July 22, 2014
Walking Pneumonia
Ask the Experts

Walking Pneumonia

by Berkeley Wellness  |  

Q: What is walking pneumonia?

A: Walking pneumonia is an old term used to distinguish a milder type of pneumonia that comes on gradually from the more serious form that starts suddenly and is quickly debilitating. It’s called walking pneumonia because you can walk around with it, as opposed to being laid up in bed or in the hospital—though its symptoms (fatigue, headache, fever, and especially, dry cough) can last a couple of weeks or more and be very bothersome.

Pneumonia refers to inflammation of the alveoli (the air sacs in the lungs where gas exchange occurs), usually caused by microorganisms, especially bacteria and viruses. Any mild pneumonia can be considered “walking pneumonia,” but some doctors reserve the term for an “atypical” pneumonia often caused by Mycoplasma pneumoniae bacteria. In contrast, the more “typical” and severe form of pneumonia is often caused by Streptococcus pneumoniae (commonly called pneumococcal pneumonia).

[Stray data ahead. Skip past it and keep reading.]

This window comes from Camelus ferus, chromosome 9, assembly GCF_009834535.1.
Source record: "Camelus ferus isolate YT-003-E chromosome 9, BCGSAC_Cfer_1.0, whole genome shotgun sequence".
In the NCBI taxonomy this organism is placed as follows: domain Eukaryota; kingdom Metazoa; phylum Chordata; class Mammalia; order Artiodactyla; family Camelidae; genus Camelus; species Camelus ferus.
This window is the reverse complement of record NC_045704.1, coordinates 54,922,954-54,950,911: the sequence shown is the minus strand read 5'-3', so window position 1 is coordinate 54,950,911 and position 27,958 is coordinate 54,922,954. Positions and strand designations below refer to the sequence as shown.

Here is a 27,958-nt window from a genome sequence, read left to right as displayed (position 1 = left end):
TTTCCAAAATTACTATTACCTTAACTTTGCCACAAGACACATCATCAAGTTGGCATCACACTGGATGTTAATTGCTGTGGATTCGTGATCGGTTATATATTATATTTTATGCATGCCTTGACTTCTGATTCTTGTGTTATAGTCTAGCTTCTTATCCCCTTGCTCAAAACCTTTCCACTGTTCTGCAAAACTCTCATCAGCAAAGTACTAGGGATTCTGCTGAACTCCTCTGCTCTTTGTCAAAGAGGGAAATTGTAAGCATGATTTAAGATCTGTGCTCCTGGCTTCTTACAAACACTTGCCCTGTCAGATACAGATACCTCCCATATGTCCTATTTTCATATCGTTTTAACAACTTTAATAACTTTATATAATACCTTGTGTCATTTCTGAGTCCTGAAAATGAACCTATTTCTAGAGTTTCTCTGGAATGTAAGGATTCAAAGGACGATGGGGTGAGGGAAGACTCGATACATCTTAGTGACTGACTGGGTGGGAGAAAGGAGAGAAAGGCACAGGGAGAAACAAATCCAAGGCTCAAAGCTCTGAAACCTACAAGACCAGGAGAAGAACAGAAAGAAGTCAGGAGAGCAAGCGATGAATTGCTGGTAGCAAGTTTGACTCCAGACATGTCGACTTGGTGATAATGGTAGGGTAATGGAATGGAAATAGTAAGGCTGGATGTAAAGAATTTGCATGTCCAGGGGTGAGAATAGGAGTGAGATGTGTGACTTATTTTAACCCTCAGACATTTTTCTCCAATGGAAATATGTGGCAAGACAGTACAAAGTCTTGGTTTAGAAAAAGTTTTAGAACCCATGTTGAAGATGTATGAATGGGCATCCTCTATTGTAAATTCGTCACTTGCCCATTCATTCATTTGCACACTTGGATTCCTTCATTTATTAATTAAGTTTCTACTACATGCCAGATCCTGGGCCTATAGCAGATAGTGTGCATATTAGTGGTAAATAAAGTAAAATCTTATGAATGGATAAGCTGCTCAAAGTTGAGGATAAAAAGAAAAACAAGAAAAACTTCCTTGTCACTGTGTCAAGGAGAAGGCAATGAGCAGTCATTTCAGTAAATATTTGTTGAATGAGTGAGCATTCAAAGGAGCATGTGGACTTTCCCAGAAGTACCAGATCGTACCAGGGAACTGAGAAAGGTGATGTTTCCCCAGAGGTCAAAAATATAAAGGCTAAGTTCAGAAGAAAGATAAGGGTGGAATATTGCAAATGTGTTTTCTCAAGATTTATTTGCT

The Centers for Disease Control and Prevention (CDC) estimates that about two million people a year in the U.S. contract pneumonia from Mycoplasma pneumoniae. Because the bacteria can be carried in droplets in the air (up to a distance of six feet or so), the illness is spread mainly by sneezing or coughing. It can also spread through hand contact and contact with surfaces or objects that carry the bacteria.

Mycoplasma pneumonia more often affects children and younger adults (whereas pneumococcal pneumonia is prevalent in children and the elderly). It can occur any time of the year, but it is more common in summer and fall, and there tend to be outbreaks every four to eight years. In some cases, the bacteria cause an immune reaction that affects the central nervous system, skin, joints, kidneys or red blood cells.

Usually the body’s immune system can combat the infection, but antibiotics (erythromycin or tetracycline, for instance) may be prescribed to speed recovery. There is no vaccine to prevent Mycoplasma pneumonia, as there is for pneumococcal pneumonia. The best way to avoid it is to take the same precautions you would to prevent other respiratory illnesses—namely washing your hands frequently and keeping your distance from anyone who is infected.